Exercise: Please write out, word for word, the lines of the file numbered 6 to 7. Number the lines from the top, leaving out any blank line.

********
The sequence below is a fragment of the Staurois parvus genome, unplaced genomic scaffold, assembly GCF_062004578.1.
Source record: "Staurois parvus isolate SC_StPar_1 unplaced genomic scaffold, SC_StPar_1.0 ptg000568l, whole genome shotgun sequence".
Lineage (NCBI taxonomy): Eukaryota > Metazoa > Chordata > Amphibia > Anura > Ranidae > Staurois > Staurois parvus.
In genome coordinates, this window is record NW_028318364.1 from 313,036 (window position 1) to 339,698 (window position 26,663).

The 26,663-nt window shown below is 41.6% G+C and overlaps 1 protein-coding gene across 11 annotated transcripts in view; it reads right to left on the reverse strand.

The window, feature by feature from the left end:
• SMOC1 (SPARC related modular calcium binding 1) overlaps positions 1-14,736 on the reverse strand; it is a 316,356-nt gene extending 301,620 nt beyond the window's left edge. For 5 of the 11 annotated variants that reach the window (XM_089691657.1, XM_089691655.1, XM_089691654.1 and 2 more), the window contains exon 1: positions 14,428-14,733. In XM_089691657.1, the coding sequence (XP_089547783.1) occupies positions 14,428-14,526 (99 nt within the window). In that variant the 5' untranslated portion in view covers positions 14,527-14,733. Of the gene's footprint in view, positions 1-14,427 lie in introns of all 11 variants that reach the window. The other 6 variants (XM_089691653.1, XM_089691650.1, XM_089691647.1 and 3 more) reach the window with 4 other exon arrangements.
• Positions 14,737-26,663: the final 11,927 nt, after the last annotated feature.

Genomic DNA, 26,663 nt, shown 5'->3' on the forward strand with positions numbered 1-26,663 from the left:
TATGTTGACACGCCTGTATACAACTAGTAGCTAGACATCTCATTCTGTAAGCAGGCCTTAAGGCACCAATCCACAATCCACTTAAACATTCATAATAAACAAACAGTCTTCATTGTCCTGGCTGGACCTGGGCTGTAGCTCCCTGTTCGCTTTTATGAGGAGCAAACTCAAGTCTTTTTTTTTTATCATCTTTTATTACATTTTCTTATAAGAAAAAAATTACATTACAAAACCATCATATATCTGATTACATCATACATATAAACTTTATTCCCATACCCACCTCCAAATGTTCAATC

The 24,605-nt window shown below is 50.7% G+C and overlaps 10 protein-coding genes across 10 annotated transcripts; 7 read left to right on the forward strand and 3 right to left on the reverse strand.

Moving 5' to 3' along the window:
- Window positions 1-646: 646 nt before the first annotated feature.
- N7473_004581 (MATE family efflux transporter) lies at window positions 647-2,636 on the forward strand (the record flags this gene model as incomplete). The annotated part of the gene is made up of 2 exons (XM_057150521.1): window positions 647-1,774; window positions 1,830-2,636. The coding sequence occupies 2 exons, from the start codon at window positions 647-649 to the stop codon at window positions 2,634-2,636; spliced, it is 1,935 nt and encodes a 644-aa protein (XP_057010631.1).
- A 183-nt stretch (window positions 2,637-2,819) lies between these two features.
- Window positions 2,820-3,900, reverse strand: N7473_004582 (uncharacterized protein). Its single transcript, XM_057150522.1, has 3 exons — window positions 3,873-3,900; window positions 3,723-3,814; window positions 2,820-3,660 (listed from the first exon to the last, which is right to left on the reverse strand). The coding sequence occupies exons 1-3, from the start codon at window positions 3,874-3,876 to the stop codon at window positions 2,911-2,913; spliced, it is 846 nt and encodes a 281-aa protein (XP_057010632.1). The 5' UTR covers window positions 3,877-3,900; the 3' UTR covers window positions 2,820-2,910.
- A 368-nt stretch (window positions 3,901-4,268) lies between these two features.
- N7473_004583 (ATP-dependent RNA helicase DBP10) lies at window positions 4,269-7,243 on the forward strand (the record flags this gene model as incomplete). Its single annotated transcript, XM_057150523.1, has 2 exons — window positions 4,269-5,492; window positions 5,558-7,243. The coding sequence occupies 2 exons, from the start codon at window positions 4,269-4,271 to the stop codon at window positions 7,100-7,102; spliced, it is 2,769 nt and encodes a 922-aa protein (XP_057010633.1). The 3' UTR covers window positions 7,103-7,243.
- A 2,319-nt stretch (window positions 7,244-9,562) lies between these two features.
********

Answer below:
The window, feature by feature from the left end:
• SMOC1 (SPARC related modular calcium binding 1) overlaps positions 1-14,736 on the reverse strand; it is a 316,356-nt gene extending 301,620 nt beyond the window's left edge. For 5 of the 11 annotated variants that reach the window (XM_089691657.1, XM_089691655.1, XM_089691654.1 and 2 more), the window contains exon 1: positions 14,428-14,733. In XM_089691657.1, the coding sequence (XP_089547783.1) occupies positions 14,428-14,526 (99 nt within the window). In that variant the 5' untranslated portion in view covers positions 14,527-14,733. Of the gene's footprint in view, positions 1-14,427 lie in introns of all 11 variants that reach the window. The other 6 variants (XM_089691653.1, XM_089691650.1, XM_089691647.1 and 3 more) reach the window with 4 other exon arrangements.